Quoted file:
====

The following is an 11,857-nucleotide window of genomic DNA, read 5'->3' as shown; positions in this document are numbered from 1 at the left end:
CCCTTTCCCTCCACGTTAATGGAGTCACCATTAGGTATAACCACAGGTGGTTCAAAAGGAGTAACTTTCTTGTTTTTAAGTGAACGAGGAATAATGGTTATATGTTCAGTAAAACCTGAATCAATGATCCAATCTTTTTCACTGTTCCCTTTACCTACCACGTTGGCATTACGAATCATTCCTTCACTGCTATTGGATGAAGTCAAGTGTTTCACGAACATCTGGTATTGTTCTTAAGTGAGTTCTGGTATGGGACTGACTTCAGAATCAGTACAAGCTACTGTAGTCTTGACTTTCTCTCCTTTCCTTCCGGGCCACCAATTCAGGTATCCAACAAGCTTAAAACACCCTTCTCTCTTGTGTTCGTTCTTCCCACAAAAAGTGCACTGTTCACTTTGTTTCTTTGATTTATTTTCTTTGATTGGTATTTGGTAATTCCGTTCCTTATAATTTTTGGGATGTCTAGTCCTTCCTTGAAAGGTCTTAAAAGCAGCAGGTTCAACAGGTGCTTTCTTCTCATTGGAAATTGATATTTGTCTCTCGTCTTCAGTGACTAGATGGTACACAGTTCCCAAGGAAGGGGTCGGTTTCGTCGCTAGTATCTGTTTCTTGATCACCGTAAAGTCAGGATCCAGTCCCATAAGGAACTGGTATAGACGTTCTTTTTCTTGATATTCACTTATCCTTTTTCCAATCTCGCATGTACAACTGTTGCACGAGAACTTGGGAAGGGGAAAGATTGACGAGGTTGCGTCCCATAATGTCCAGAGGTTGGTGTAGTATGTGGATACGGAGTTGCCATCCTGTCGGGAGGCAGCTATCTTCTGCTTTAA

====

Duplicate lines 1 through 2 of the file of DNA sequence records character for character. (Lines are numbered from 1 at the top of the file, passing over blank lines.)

The following is an 11,857-nucleotide window of genomic DNA, read 5'->3' as shown; positions in this document are numbered from 1 at the left end:
CCCTTTCCCTCCACGTTAATGGAGTCACCATTAGGTATAACCACAGGTGGTTCAAAAGGAGTAACTTTCTTGTTTTTAAGTGAACGAGGAATAATGGTTATATGTTCAGTAAAACCTGAATCAATGATCCAATCTTTTTCACTGTTCCCTTTACCTACCACGTTGGCATTACGAATCATTCCTTCACTGCTATTGGATGAAGTCAAGTGTTTCACGAACATCTGGTATTGTTCTTAAGTGAGTTCTGGTATGGGACTGACTTCAGAATCAGTACAAGCTACTGTAGTCTTGACTTTCTCTCCTTTCCTTCCGGGCCACCAATTCAGGTATCCAACAAGCTTAAAACACCCTTCTCTCTTGTGTTCGTTCTTCCCACAAAAAGTGCACTGTTCACTTTGTTTCTTTGATTTATTTTCTTTGATTGGTATTTGGTAATTCCGTTCCTTATAATTTTTGGGATGTCTAGTCCTTCCTTGAAAGGTCTTAAAAGCAGCAGGTTCAACAGGTGCTTTCTTCTCATTGGAAATTGATATTTGTCTCTCGTCTTCAGTGACTAGATGGTACACAGTTCCCAAGGAAGGGGTCGGTTTCGTCGCTAGTATCTGTTTCTTGATCACCGTAAAGTCAGGATCCAGTCCCATAAGGAACTGGTATAGACGTTCTTTTTCTTGATATTCACTTATCCTTTTTCCAATCTCGCATGTACAACTGTTGCACGAGAACTTGGGAAGGGGAAAGATTGACGAGGTTGCGTCCCATAATGTCCAGAGGTTGGTGTAGTATGTGGATACGGAGTTGCCATCCTGTCGGGAGGCAGCTATCTTCTGCTTTAA